Wednesday, November 2, 2011
Wake Up John Doe
When the Occupy Wall Street demonstrations began, I watched how the major American news networks scratched their heads trying to figure it out and take it seriously. They saw its potential as a news item but couldn't decide what to do with it. Unlike the demonstrations of the Arab Spring, which the networks were anxious to own and, in some cases, to physically take part in, there is no single, clear agenda in the Wall Street protests (aside from the obvious one - it isn't called Occupy 42nd Street).
Consequently, the American media have tried to portray the protesters to fit their own unofficial ideological agenda. Fox News, for instance, has denounced them as nothing but anarchist hippies. Other media networks are being more cautious, just in case the movement amounts to something. Politicians are taking sides as well, with the 2012 presidential race looming. Republicans are calling Occupy Wall Street - at best - a pointless distraction, while Democrats are tentatively supportive or noncommittal.
I, for one, think it is encouraging that there doesn't seem to be a unified, monolithic message towering above these messy and shambling demonstrations. Some observers have tried to make the various conservative movements that seemed to spring up spontaneously in 2009 - that eventually coalesced into the Koch Brothers' Tea Party - analogous to the multifarious origins of the protests on Wall Street.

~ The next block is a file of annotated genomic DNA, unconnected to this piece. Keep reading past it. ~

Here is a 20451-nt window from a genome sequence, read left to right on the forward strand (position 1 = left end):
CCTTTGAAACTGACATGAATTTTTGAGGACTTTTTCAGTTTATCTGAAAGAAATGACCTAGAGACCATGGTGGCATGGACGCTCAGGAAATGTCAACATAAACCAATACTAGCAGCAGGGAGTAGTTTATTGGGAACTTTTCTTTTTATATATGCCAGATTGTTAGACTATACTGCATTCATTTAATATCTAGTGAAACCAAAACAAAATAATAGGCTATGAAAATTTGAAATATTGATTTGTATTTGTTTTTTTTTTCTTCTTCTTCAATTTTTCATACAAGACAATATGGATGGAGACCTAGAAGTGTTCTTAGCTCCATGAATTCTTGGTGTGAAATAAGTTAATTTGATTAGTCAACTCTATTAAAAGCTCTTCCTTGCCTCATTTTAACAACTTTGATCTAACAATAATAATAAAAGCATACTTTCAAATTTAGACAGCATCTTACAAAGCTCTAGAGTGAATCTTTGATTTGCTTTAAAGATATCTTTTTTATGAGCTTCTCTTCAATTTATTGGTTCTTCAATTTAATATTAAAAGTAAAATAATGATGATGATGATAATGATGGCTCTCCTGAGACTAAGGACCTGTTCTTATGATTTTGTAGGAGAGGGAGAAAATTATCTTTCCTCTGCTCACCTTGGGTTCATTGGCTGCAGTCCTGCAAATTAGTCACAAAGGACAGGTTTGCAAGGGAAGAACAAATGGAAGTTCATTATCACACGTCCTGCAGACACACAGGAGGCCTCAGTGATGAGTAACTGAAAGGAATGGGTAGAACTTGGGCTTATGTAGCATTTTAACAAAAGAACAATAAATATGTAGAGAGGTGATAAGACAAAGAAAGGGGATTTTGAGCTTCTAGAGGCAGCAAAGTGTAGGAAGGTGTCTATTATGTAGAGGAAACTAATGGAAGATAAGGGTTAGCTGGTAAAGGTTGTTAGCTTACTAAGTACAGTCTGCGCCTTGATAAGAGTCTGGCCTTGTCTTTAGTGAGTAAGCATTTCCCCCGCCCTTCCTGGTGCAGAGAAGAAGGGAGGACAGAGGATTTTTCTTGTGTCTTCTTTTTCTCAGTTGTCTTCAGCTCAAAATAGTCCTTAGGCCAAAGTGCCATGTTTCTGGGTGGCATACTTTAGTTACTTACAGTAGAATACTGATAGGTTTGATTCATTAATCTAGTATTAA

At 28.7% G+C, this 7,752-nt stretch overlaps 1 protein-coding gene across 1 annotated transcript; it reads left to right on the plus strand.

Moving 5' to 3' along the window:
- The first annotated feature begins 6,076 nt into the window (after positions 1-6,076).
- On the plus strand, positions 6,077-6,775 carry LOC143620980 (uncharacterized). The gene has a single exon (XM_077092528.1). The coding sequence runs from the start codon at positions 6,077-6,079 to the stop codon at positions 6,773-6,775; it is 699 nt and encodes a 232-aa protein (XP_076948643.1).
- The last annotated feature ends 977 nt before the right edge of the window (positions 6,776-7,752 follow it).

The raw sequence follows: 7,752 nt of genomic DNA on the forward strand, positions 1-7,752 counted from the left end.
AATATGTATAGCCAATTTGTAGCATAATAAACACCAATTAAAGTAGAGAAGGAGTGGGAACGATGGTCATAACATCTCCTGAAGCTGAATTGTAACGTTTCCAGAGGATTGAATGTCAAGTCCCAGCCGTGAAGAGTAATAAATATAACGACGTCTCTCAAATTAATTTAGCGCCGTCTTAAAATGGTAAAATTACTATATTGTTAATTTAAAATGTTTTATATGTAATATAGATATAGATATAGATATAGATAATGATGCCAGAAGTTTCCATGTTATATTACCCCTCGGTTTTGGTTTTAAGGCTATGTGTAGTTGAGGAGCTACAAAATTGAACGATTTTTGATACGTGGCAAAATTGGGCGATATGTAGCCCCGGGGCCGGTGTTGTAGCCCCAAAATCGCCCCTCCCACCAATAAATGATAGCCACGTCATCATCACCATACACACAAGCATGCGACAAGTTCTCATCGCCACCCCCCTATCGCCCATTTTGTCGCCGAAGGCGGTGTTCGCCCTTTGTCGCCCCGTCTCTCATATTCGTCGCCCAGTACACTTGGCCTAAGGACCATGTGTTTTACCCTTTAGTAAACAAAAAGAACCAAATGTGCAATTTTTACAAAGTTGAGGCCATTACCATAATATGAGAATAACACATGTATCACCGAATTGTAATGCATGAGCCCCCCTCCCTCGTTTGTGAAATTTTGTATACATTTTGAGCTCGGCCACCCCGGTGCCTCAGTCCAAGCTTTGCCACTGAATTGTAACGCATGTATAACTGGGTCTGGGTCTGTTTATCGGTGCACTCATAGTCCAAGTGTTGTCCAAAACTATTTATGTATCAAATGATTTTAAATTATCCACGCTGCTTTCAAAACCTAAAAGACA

One thing is clear: Occupy Wall Street is a movement of the left. So often with such movements, there is a tendency for unaffiliated leftist groups to be hijacked by extremists like the anarchists who always seem to appear on the fringes to scare away liberal or libertarian elements. Certainly the enemies of the movement must be hoping that it turns violent. It is a maddening habit of leftist groups to refuse to compromise and cooperate with one another for a common cause.
Conservatives argue that Wall Street isn't responsible for the worldwide economic crisis. Barack Obama, who took office four months after the Crash of '08 and three months after the Emergency Economic Stabilization Act of 2008 that saved the American banking system, is responsible. The banks, conservative reasoning suggests, should've been left alone to fail.
However much I somewhat agree with that disaster scenario, the bailout of the banks was not a Get Out of Jail Free card, inviting them to continue the same practices that brought about the crash. However much the banks do not seem to have learned their lesson, it was eminently necessary that their misdeeds didn't completely shatter the world economy. The cries of outrage at the evident money madness infecting the 1% of the American population that controls 40% of the American Pie may sound shrill but they are genuine. It has shaken alot of people's faith in capitalism - a system that relies on that 1% to behave themselves. Too many Americans know that they cannot rely on them any more.
I think the moment someone comes forward to give Occupy Wall Street one face and one voice and one message, it is finished.